Writing about the Future Self to enable Career Transition/Career Change
After clearing the space by acknowledging what your current work is doing to you, direct your feelings and energy to writing about your best possible ‘Future Self’. This is what you want to see yourself as on the other side of a career transition/career change – create a rich picture of this future self through writing.
Imagine that you are the creator of your future self and you have the clarity, confidence and skills to take your career to the place where you want it to be. You are now feeling successful and fulfilled in what you are doing.
Now write about this state of being. Most people find that when they write, they are able to access their emotions and thoughts in a stronger, more enabling way than when they speak. Writing also helps to home in on areas of experience that need further exploration and discovery, and can help to map out a future path.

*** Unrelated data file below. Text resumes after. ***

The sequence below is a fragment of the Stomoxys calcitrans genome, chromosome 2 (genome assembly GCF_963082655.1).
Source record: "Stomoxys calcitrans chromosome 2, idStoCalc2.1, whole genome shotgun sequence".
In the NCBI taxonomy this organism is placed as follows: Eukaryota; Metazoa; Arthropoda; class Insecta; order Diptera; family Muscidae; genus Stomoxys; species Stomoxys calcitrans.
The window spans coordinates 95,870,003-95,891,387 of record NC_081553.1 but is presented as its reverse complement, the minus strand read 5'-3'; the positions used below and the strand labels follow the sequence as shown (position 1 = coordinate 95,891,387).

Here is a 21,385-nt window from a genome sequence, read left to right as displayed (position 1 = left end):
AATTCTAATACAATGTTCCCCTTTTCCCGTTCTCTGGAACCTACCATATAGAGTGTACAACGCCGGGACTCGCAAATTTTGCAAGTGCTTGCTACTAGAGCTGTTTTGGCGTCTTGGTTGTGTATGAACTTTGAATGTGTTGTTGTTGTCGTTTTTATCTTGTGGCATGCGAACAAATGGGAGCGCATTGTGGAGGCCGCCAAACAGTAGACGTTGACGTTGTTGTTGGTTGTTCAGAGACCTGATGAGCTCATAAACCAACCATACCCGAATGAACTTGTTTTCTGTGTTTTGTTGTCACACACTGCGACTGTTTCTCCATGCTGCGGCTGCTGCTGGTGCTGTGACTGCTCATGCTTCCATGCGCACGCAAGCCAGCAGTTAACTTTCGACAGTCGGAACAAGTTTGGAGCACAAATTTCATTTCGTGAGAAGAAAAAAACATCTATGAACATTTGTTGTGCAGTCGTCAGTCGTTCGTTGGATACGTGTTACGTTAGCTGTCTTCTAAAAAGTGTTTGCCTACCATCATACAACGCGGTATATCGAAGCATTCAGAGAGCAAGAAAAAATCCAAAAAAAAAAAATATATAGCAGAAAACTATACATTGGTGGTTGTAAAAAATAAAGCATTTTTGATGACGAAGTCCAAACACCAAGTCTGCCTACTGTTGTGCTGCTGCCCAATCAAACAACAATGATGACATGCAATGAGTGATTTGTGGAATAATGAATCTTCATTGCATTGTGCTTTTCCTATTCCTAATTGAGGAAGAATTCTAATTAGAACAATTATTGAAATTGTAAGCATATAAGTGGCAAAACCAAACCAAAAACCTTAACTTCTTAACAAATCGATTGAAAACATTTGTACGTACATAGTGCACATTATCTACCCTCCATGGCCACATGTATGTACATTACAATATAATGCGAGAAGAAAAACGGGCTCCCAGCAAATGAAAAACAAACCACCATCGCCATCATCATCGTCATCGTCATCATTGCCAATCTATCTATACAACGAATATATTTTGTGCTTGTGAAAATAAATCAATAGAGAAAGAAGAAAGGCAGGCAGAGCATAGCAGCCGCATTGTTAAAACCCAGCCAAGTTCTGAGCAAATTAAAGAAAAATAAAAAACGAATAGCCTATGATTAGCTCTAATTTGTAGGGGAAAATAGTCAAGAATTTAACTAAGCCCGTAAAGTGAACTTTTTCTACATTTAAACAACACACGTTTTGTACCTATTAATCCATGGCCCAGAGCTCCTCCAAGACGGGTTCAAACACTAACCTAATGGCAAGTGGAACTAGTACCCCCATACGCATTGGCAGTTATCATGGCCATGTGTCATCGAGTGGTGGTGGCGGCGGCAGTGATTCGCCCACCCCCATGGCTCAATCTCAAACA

What are some tips to making writing about the future self more effective?
To use writing for gaining clarity around career purpose and career goals, it is helpful to write about goals which are
- Challenging but attainable: For instance, if a part of your career change plan is about developing a new skill, then pick a skill level which is attainable and is aligned to the kind of future self you want to see yourself as. Then journal your progress towards that.
- Doable where you have support: It’s exciting and growth inducing to pick some goals which are slightly difficult and stretch you, but where you know that with some support, it is possible to accomplish them. The support can be through an expert like a career coach or your ‘success partners’ who are on a similar journey with you and you hold each other accountable for taking specific steps towards progress.
Writing about your career concerns, and writing down your goals, will surely take some of the worry out of career transition/career change. It will open up new possibilities and give you a renewed optimism and clarity in working towards a new you. So, ‘write’ your way forward through a career transition.